The central government has come up with a Bill to ‘standardize’ and ‘regulate’ professional social work in India. The government recently circulated the National Council of Social Work (Education and Practice) Bill, 2020 to invite comments from social work practitioners, educators and other stakeholders.

No comments on how widely the Bill was circulated (or not circulated) for comments. But primarily, the Bill seeks to regulate quality, flexibility and autonomy in social work education and practice in India. Good intentions perhaps and not without precedent, but the Bill has been critiqued on several grounds. Concerns have been expressed about the membership and accountability of the National Council of Social Work, as also the reflection of regional perspectives in the legislation.

Going by the Bill’s emphasis on recognizing only social work degree holders as professional social workers (presumably those who earn a part or all of their income from social work as an occupation), the question arises about who can be a professional social worker or who can’t be one. What about engineers, entrepreneurs, economists, journalists, teachers, healthcare professionals or myriad others who learn different aspects of social work through experience and practice it as professionals without having studied social work as a discipline?

Quote: If a social work ‘qualification’ is so crucially important, what about devising a way of recognizing social workers who don’t have a formal degree in social work but have spent a lifetime in the sphere? What about thousands of community development and outreach workers who may not have any kind of higher education qualification at all but have done the all-important spadework on the ground (read last-mile delivery) that actually makes the government healthcare and social welfare programmes effective? India’s social work sphere is vast and diverse, and has largely grown organically in response to numerous discriminatory social norms and serious deficits in the functioning of government and private organizations (including I daresay educational, healthcare and media institutions). Rather than recognizing the contributions of social workers originating from different fields to the sphere of social work, the Bill talks about registration of professional social workers and as a corollary, it intends to criminalize professional social workers who don’t have the necessary academic credentials! What about years and years of their learning, training and expertise gained on the job? Can this be the way forward for social work to evolve qualitatively in India?

If a social work ‘qualification’ is so crucially important, what about devising a way of recognizing social workers who don’t have a formal degree in social work but have spent a lifetime in the sphere? What about thousands of community development and outreach workers who may not have any kind of higher education qualification at all but have done the all-important spadework on the ground (read last-mile delivery) that actually makes the government healthcare and social welfare programmes effective? Are they all to be treated as criminals now because they don’t have a social work qualification, or should they be encouraged and supported to acquire one? And what if they’re unable to acquire one or don’t want to? What happens to their professional future?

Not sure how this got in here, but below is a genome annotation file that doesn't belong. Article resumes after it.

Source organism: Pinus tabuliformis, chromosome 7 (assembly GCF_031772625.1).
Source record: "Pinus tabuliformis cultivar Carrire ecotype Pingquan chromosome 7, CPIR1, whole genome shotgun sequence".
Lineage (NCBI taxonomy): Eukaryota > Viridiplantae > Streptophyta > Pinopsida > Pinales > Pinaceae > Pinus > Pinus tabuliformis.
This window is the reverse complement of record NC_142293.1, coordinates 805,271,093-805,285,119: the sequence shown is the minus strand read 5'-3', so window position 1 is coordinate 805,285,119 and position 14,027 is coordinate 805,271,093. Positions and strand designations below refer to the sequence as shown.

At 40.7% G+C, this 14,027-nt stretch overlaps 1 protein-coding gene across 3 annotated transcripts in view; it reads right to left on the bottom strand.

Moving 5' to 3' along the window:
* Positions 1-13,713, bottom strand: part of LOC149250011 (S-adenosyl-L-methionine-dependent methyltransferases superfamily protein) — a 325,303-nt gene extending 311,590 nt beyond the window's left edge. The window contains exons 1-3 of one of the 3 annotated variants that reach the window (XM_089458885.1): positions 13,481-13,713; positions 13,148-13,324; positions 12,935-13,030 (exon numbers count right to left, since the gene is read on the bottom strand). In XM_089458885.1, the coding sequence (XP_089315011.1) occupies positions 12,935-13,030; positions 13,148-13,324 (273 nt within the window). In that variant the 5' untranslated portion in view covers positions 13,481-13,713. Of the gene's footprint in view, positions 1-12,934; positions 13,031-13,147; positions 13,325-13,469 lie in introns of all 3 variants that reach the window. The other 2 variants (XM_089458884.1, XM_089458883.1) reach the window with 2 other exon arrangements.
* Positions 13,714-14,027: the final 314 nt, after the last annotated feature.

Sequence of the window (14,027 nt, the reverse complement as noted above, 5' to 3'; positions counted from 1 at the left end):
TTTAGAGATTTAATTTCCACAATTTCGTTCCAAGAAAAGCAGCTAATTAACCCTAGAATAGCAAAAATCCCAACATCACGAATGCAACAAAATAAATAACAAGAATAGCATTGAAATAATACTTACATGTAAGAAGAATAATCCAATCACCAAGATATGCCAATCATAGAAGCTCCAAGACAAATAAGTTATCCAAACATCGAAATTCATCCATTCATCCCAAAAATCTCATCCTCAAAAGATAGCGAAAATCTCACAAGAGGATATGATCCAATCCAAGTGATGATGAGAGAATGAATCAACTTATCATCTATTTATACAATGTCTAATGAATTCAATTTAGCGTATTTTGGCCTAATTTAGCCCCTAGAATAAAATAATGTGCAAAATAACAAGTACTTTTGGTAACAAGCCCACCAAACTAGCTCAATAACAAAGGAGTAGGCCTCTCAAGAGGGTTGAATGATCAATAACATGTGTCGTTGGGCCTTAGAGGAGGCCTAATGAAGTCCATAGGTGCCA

Critiques of the Bill have rightly pointed out that social work in India is not just about services delivery. A lot of it is about community mobilization and development that have been processes very specific to the social, economic, legal and political marginalizations of the communities concerned. Will formal courses in social work in future acknowledge and factor in these issues in the syllabus?

Here’s an example (something I closely identify with as a queer activist and erstwhile full-time professional social worker). Till September 6, 2018, thanks to Section 377, Indian Penal Code, my sexuality and certain sexual behaviours were supposedly in the wrong and I was effectively an ‘unapprehended felon’. But I did social work to advocate against Section 377 and contributed in some way or the other towards the section being read down and queer people being decriminalized. On the other hand, if the proposed Bill becomes law and I continue to do professional social work around sexuality (or any other issue for that matter), I may again be criminalized, this time for my work.

One small part of me can’t help think that this seems like a ‘punishment’ for what not just I but thousands of other gender, sexuality and human rights activists achieved in the past through their social work, whether backed by a social work degree or not. And not just in the sphere of gender and sexuality, but also issues like sex work, sexual assault, workplace harassment, disability, environment, public health, and public accountability – all issues that often upset no end governments and other power holders in society.

The larger question, however, is that does social work education teach ‘how to be a criminal and yet bring about social change’? Will an ‘improved’ social work curriculum include such issues?

Counting from the 1980s and the 1990s, so many queer activists, my contemporaries, have spent a life time in mobilizing queer people, organizing and training them, trying to create new options for them, helping them advocate for socio-legal change and access scarce resources, above all listening to their stories of pain and offering them solace. In a broad sense, we’ve so often acted almost ‘in loco parentis’ for people whose own parents and families turned against them, not to speak of their friends, neighbours, colleagues and teachers. Does the government’s vision include ‘teaching’ such ‘parenting skills’ to social work practitioners?